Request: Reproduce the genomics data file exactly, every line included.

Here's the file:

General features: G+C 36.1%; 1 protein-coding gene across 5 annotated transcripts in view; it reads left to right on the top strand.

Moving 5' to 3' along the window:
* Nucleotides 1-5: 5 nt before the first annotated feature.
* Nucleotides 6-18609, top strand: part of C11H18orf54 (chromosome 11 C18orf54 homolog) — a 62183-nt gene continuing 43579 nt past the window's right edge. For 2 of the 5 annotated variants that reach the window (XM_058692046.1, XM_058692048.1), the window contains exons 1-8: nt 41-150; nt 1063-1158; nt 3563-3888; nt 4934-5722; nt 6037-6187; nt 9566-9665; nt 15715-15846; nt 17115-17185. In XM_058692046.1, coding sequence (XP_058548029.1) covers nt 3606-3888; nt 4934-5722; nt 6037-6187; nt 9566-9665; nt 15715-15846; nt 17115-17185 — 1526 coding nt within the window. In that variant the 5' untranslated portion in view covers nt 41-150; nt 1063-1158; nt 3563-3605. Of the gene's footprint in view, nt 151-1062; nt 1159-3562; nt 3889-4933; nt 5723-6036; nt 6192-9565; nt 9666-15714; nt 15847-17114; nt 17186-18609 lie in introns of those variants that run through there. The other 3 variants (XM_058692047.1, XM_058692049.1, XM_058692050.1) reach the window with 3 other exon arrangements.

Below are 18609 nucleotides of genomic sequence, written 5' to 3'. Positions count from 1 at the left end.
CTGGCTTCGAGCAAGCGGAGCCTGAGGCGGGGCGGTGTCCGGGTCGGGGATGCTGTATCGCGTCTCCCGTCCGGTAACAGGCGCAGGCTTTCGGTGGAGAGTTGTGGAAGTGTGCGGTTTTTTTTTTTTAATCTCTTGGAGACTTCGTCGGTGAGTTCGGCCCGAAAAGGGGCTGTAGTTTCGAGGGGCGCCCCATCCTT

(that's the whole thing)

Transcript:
General features: G+C 36.1%; 1 protein-coding gene across 5 annotated transcripts in view; it reads left to right on the top strand.

Moving 5' to 3' along the window:
* Nucleotides 1-5: 5 nt before the first annotated feature.
* Nucleotides 6-18609, top strand: part of C11H18orf54 (chromosome 11 C18orf54 homolog) — a 62183-nt gene continuing 43579 nt past the window's right edge. For 2 of the 5 annotated variants that reach the window (XM_058692046.1, XM_058692048.1), the window contains exons 1-8: nt 41-150; nt 1063-1158; nt 3563-3888; nt 4934-5722; nt 6037-6187; nt 9566-9665; nt 15715-15846; nt 17115-17185. In XM_058692046.1, coding sequence (XP_058548029.1) covers nt 3606-3888; nt 4934-5722; nt 6037-6187; nt 9566-9665; nt 15715-15846; nt 17115-17185 — 1526 coding nt within the window. In that variant the 5' untranslated portion in view covers nt 41-150; nt 1063-1158; nt 3563-3605. Of the gene's footprint in view, nt 151-1062; nt 1159-3562; nt 3889-4933; nt 5723-6036; nt 6192-9565; nt 9666-15714; nt 15847-17114; nt 17186-18609 lie in introns of those variants that run through there. The other 3 variants (XM_058692047.1, XM_058692049.1, XM_058692050.1) reach the window with 3 other exon arrangements.

Below are 18609 nucleotides of genomic sequence, written 5' to 3'. Positions count from 1 at the left end.
CTGGCTTCGAGCAAGCGGAGCCTGAGGCGGGGCGGTGTCCGGGTCGGGGATGCTGTATCGCGTCTCCCGTCCGGTAACAGGCGCAGGCTTTCGGTGGAGAGTTGTGGAAGTGTGCGGTTTTTTTTTTTTAATCTCTTGGAGACTTCGTCGGTGAGTTCGGCCCGAAAAGGGGCTGTAGTTTCGAGGGGCGCCCCATCCTT